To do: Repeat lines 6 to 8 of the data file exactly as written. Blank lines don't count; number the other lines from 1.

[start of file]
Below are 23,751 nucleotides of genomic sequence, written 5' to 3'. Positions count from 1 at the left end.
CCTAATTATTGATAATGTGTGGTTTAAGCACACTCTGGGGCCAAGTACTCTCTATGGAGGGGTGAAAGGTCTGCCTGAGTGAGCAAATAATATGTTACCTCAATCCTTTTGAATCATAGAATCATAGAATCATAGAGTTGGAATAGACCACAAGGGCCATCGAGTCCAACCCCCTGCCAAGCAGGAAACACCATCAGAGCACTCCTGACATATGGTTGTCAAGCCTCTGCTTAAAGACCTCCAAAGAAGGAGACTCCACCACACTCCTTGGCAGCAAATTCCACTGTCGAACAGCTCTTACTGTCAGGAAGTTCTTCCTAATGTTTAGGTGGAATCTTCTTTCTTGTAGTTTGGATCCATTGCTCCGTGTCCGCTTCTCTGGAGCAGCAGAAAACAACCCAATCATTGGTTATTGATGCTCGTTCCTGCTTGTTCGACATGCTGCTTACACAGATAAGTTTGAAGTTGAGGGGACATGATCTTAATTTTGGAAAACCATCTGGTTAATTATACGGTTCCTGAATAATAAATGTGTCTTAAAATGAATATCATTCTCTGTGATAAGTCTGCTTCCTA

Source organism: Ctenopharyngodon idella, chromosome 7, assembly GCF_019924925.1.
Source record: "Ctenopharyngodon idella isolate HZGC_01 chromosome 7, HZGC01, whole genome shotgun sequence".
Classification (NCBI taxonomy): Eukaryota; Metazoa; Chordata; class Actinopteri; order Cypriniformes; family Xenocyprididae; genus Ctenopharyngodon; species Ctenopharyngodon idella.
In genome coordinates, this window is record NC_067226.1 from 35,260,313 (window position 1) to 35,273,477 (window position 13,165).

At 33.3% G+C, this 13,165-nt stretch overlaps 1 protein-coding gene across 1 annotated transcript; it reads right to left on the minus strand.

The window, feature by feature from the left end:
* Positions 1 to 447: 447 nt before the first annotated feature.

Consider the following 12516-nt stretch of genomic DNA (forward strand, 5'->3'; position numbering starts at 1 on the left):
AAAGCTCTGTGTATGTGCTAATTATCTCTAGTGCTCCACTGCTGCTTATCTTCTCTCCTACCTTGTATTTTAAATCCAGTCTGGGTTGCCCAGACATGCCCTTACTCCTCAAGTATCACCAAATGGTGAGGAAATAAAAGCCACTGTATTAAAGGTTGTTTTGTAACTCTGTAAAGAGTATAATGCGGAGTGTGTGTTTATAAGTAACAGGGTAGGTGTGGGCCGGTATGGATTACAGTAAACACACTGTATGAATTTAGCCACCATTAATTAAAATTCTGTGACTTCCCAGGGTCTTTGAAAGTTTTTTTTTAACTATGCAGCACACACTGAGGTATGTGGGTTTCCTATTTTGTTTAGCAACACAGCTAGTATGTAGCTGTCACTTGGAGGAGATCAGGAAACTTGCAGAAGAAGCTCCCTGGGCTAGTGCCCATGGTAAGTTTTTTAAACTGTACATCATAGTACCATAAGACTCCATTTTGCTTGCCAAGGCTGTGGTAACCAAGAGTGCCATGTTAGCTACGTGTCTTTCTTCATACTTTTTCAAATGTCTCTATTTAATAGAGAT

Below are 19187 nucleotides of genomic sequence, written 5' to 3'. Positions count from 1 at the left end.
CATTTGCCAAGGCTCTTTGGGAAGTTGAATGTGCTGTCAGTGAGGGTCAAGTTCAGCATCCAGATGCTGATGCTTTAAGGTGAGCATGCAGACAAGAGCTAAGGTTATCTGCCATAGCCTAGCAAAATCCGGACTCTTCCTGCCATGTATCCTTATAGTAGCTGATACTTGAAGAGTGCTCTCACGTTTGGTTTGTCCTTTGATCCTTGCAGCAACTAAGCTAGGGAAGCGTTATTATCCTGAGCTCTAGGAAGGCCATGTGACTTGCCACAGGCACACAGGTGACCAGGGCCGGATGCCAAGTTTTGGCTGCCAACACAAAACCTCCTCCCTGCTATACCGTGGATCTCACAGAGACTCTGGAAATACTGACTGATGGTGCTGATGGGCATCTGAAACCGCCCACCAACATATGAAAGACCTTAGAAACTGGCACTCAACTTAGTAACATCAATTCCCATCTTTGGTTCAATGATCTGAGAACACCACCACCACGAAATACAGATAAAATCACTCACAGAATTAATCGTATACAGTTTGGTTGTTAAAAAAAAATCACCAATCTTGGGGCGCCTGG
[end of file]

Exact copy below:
In genome coordinates, this window is record NC_067226.1 from 35,260,313 (window position 1) to 35,273,477 (window position 13,165).

At 33.3% G+C, this 13,165-nt stretch overlaps 1 protein-coding gene across 1 annotated transcript; it reads right to left on the minus strand.

The window, feature by feature from the left end: